March 16, 2006

The Author’s Sacrifice

The Author's Sacrifice  

 s assured as we are of the fact that God created the earth and all that’s in it, still the nature of the creative act itself will forever be a fascinating mystery that we will be able to study for eternity. 

And if we accept the idea that all truth is God’s truth, it’s enriching to catch glimpses of God’s infinitely larger picture in small things that we experience in the everyday. These glimpses come to us in many ways. The mystery of the creative act, for example, frequently occurs explicitly or implicitly in the stories that we encounter in popular culture.

Inkheart is a children’s book that tells of a man named Mo, a restorer of rare books who is something rather rare himself. Mo has a gift--though he considers it to be a curse--that when he reads aloud from a book, characters in the story appear in real life: literally from fictional to corporeal. But Mo seems to read only the villains, and not the heroes, into real life.

And this explains why, as long as his 12-year-old daughter, Meggie, can remember, he has refused to read aloud to her, though it takes much of the story for her to discover why. It is also why they have lived an itinerant life, as Mo accepts commissions all over the map to work in libraries of wealthy people. He is trying to avoid the vilest character he has read into life. This character’s name is Capricorn, and he came from the book Inkheart.

Capricorn has gathered a nasty cartel of characters, and he wants Mo to read into life another even more powerful character from Inkheart called “The Shadow.” In league with The Shadow, Capricorn aims to extend his power over all humanity.

In trying to thwart Capricorn’s plan, Mo has contacted Fenoglio, the author of Inkheart and Capricorn’s creator. Fenoglio, horrified by the unexpected outcome of his book, rewrites the plot of Capricorn’s life. Meggie, who discovers that she has inherited her father’s gift, reads Capricorn’s newly written narrative, and the power-hungry villain is defeated. At the same time, however, Fenoglio, the creator of Inkheart, disappears from the here and now to become a character in his own book. He has made the ultimate sacrifice.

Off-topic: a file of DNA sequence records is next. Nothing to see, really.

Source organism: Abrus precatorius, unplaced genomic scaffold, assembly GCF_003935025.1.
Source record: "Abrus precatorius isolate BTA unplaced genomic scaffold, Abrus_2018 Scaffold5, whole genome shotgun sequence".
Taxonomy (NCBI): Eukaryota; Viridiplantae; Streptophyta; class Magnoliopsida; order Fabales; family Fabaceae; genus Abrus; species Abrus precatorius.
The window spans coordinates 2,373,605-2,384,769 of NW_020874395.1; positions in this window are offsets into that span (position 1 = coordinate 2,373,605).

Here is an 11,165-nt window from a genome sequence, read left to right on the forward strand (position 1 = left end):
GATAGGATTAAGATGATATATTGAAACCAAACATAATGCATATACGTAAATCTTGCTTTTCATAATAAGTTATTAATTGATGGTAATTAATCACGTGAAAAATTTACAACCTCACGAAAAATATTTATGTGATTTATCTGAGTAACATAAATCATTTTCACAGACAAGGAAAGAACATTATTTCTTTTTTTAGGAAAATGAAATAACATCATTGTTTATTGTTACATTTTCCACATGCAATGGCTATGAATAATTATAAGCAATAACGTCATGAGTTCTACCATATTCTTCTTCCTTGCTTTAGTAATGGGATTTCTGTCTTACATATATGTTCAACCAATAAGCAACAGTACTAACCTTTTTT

Human existence on this earth is a living story--a metanarrative, as philosophers call it. It has a plot with a beginning, a middle, and an end.

This worldview contrasts dramatically with that of most other cultures. Some even depict the human experience as a frustratingly endless, mind-numbing cycle of events that recur ad infinitum.

But the Creator of our linear story initiated it with the inspiring hope that it would be enriching and fulfilling beyond imagination. He created us in His image. “Part of the image of God is creativity,” as pastor, author, and painter Calvin Miller has pointed out. “It’s almost impossible to think of words that describe God without using the word creative.”1

God’s creativity is confirmed repeatedly through Scripture. I fact, it is an underpinning principle of the Christian faith. “Through [the Word] all things were made; without him nothing was made that has been made. In him was life, and that life was the light of men” (John 1:3, 4, NIV).

But like Capricorn, one of the key characters in our human story selfishly wrenched the plot and sent it careening in an ultimately destructive direction. He wanted to take up the pen himself and become the author of his own destiny: “ ‘I will ascend above the tops of the clouds; I will make myself like the Most High’ ” (Isa. 14:14, NIV).

And finally, as in the narrative of Inkheart, in our story the inconceivable mysteries of creation and incarnation become inextricably combined in the person of the Creator Himself. “When the time had fully come [when the plot had reached its climax], God sent his Son, born of a woman, born under law” (Gal. 4:4, NIV).

This is the most elegant--and astonishing--plot twist imaginable, worthy of our deepest thought. “The study of the incarnation of Christ, His atoning sacrifice and mediatorial work, will employ the mind of the diligent student as long as time shall last.”2

When Jesus Christ, the Son of God, inserted Himself into His own creative story, it brought an irreversible--but glorious--conclusion to the conflict. It is a love story with a plot that is even more beautiful and moving than the original. Only the Author of our metanarrative could save us--but at a cost to Himself that changed Him forever.

1 “The Creative Life: An Interview With Calvin Miller,” Discipleship Journal, Issue 048. 
2 Christ’s Object Lessons, p. 133.

Gary Swanson is the Associate Director of the General Conference Sabbath School and Personal Ministries Department.